Learning the unforced rhythms of grace



Lately I've found myself in a dilemma. 

When I sit down to watch the news on TV or read the headlines on a webpage or newspaper, I feel like I've been slapped across the face with crime, trauma, poverty, crisis, gossip and information. Even good news can feel overwhelming as I try to absorb and understand what's happening in my city and around the world. I could not watch the news but I don't like the idea of avoidance either.

Part of my struggle is that I don't want to read about a flood that has destroyed a village and then flip to a funny story about a cat all in the same minute. There is something about that that just feels wrong. And yet, what can I do about the flood? Anything? Am I just being informed? Is there something beneficial in information?

So I've been trying something new.

It comes from a desire to simplify. Having lived with chronic pain for most of my adult life, I've needed to keep stress low and my focus directed on a few things rather than many. I've learned that being overwhelmed is not helpful to anyone and is usually infused with unnecessary guilt and 'shoulds'. I've also learned that God is fully able to nudge me toward the things that He wants me to pay attention to, not everything, but usually one thing. If I can be attentive to that, then I can respond accordingly.

Here's what I've been trying: As I go about my week, watch the news, listen to stories about my city and my world, I ask the Lord to help me be aware of which issue/story to focus on.

Then, during those times while I'm waiting for my coffee to brew or the cookies to bake, I sit at the computer and learn a little more. I find out an address where I can write an organization and encourage the staff. Then, just before bed, or when I'm sitting down for a break in the day, I write a quick note of encouragement. I pray for the volunteers. 

 Then, I stay with this issue for the rest of the week. I pray for the people involved and pay attention to more news regarding this issue, and try to keep my focus from wandering to everything else.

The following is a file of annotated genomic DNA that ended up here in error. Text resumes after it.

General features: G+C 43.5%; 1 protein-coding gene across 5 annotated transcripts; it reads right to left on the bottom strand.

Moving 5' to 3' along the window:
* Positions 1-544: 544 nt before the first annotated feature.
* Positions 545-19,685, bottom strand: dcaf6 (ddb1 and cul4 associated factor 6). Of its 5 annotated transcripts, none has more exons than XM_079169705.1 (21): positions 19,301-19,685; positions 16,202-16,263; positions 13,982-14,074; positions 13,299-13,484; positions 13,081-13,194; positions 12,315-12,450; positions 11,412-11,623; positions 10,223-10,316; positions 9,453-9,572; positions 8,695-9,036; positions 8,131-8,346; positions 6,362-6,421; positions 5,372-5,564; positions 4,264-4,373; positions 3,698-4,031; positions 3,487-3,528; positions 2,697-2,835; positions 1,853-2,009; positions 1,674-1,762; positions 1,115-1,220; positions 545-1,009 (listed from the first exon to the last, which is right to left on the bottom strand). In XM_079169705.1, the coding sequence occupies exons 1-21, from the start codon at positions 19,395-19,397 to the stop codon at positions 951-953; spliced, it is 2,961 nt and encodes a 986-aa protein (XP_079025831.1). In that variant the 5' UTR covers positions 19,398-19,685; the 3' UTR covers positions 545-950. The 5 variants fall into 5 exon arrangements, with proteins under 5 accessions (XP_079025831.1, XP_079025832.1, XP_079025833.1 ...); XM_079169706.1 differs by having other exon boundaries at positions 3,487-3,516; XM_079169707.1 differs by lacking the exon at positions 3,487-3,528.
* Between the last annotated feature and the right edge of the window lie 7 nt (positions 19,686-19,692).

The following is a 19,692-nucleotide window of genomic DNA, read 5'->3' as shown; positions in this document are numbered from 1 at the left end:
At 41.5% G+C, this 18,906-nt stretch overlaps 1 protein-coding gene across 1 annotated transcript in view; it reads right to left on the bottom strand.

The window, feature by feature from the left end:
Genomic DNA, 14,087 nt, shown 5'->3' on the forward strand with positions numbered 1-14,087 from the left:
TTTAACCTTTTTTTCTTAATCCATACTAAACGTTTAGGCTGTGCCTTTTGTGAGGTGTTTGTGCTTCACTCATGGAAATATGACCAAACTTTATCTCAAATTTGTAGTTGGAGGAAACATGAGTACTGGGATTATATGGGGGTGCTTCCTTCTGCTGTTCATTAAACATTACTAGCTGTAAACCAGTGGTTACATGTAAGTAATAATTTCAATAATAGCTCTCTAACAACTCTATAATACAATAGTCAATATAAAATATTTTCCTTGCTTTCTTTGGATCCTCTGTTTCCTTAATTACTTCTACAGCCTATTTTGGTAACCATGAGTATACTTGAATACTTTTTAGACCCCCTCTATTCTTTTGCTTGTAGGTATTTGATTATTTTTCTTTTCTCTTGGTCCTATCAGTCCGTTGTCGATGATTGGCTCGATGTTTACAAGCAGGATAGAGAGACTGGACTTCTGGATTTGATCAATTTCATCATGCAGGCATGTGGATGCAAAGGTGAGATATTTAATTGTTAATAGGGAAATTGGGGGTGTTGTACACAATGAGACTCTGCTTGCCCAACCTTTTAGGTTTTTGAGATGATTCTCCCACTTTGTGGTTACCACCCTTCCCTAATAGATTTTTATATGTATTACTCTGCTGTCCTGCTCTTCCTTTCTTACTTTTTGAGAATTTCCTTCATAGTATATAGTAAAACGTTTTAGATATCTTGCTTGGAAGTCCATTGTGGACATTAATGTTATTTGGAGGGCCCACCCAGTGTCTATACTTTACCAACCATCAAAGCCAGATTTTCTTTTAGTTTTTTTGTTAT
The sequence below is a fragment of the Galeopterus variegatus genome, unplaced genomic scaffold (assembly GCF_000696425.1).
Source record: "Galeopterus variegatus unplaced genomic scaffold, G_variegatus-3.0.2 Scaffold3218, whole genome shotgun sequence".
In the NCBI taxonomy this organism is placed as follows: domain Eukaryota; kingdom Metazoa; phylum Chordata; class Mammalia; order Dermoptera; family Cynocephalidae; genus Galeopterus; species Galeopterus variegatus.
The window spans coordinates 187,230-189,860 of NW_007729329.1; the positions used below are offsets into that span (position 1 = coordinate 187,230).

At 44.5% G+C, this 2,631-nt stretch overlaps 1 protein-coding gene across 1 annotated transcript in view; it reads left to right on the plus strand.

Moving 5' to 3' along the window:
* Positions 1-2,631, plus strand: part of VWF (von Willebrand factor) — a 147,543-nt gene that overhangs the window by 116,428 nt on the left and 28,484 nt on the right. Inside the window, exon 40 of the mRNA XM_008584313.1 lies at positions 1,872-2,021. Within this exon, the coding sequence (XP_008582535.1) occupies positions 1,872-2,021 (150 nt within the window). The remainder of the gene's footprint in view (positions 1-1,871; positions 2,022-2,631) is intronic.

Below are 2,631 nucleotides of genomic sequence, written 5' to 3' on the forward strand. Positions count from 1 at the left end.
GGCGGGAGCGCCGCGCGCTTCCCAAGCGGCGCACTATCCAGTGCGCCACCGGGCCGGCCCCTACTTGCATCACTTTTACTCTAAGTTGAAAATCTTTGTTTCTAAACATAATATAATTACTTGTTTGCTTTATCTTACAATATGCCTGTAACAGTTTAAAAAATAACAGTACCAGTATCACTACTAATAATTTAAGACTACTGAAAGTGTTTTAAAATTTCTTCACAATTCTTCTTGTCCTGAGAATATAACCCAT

My experiment has been humbling. I wish I could do so much more. My contribution feels so lame. However, excusing myself from doing anything is actually lame and feeling guilty and overwhelmed is even worse!

So this is my discipline: focus on less at one time,  and allow God to work in my heart, bringing about compassion, creativity, prayer and action as God directs and trusting Him to work powerfully through my small offering of action.

Living with an illness does not excuse us from caring about the rest of the world's pain, but it challenges us to respond with wisdom, so that we continue to care for our own needs as well and do not grow weary or carry burdens unnecessarily.

(I encourage you, if this is a struggle, to read through stories of Jesus in the Gospels (Matthew, Mark, Luke and John). Observe how many times Jesus walked away, went off on his own to pray, climbed into a boat with a few disciples and left the crowds behind. He didn’t heal everyone. He didn’t feed everyone and he certainly didn’t fix everything. He remained obedient to what God the Father asked him to do and his focus was on eternal things, one step at a time. It’s interesting to consider why we think we should be more ‘efficient’ than Jesus.)